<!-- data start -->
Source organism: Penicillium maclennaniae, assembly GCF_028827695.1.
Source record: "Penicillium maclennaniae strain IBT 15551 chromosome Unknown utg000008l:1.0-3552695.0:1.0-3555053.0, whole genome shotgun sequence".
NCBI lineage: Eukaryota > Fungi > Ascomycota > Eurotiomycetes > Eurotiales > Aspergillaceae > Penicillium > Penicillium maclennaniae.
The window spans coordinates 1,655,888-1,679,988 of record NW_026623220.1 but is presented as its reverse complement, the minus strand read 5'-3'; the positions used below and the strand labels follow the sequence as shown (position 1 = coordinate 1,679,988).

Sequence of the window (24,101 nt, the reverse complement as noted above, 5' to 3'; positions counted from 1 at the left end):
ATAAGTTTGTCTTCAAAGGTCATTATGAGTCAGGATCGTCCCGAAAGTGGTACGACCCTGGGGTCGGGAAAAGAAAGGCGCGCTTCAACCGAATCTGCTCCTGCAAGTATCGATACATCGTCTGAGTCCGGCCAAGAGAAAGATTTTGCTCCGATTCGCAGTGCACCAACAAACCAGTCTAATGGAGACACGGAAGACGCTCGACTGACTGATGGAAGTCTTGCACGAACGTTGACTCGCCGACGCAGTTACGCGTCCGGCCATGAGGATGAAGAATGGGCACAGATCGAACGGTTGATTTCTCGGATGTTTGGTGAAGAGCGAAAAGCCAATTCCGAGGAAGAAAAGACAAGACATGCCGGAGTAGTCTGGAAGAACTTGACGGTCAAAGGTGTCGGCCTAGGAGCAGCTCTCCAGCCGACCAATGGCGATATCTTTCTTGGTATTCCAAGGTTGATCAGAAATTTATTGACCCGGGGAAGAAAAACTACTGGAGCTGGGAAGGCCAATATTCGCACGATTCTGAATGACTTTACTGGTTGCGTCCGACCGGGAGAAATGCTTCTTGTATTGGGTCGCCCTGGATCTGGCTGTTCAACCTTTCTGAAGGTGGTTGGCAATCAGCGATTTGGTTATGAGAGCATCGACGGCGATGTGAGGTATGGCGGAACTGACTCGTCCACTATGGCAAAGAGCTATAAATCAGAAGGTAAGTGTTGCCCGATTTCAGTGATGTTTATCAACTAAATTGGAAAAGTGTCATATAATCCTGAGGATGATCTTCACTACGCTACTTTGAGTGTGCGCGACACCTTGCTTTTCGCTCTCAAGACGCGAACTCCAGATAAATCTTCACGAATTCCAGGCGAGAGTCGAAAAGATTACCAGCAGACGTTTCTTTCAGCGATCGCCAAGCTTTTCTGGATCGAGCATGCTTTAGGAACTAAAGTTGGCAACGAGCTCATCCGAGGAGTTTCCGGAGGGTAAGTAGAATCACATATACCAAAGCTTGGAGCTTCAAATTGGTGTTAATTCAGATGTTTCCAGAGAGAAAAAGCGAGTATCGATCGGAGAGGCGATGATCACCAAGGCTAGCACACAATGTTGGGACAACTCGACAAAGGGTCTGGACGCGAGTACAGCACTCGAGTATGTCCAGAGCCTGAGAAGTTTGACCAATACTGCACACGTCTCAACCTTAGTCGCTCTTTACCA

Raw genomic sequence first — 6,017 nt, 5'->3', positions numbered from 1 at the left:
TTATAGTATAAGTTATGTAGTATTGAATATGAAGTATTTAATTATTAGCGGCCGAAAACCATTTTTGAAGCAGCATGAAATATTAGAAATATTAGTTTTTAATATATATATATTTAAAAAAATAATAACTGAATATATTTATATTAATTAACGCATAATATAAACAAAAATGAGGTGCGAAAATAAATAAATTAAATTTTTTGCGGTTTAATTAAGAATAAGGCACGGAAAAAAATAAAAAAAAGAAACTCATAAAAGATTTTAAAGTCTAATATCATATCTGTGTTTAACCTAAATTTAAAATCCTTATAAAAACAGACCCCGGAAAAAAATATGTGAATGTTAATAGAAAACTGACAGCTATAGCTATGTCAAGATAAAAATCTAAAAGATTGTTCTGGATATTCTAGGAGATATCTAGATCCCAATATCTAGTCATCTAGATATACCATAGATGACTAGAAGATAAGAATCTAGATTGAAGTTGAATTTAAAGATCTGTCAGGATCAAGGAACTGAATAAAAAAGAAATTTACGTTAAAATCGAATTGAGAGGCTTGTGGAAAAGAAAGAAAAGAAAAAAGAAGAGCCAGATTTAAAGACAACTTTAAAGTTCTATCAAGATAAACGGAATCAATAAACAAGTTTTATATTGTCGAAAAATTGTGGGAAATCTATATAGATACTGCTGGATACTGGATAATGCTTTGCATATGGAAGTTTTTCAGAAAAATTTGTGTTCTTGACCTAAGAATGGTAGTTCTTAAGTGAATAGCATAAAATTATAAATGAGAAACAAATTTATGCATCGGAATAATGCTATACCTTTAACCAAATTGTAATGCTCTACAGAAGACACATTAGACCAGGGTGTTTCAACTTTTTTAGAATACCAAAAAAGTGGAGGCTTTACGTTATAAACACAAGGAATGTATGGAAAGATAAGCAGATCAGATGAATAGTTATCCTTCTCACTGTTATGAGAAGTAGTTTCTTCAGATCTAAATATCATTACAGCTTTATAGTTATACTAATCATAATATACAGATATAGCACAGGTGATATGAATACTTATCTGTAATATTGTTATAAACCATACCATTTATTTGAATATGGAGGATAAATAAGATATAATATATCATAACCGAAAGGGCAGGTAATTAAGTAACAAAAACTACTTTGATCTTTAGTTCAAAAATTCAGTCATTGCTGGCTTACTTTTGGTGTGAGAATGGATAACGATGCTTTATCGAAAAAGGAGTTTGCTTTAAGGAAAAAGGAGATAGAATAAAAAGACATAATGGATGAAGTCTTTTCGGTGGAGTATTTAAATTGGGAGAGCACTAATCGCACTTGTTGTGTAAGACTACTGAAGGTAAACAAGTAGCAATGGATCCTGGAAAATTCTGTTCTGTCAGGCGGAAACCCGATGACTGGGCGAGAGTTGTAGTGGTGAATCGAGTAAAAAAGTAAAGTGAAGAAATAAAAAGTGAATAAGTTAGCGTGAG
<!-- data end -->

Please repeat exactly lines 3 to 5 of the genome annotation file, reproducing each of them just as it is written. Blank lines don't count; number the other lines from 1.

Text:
NCBI lineage: Eukaryota > Fungi > Ascomycota > Eurotiomycetes > Eurotiales > Aspergillaceae > Penicillium > Penicillium maclennaniae.
The window spans coordinates 1,655,888-1,679,988 of record NW_026623220.1 but is presented as its reverse complement, the minus strand read 5'-3'; the positions used below and the strand labels follow the sequence as shown (position 1 = coordinate 1,679,988).

Sequence of the window (24,101 nt, the reverse complement as noted above, 5' to 3'; positions counted from 1 at the left end):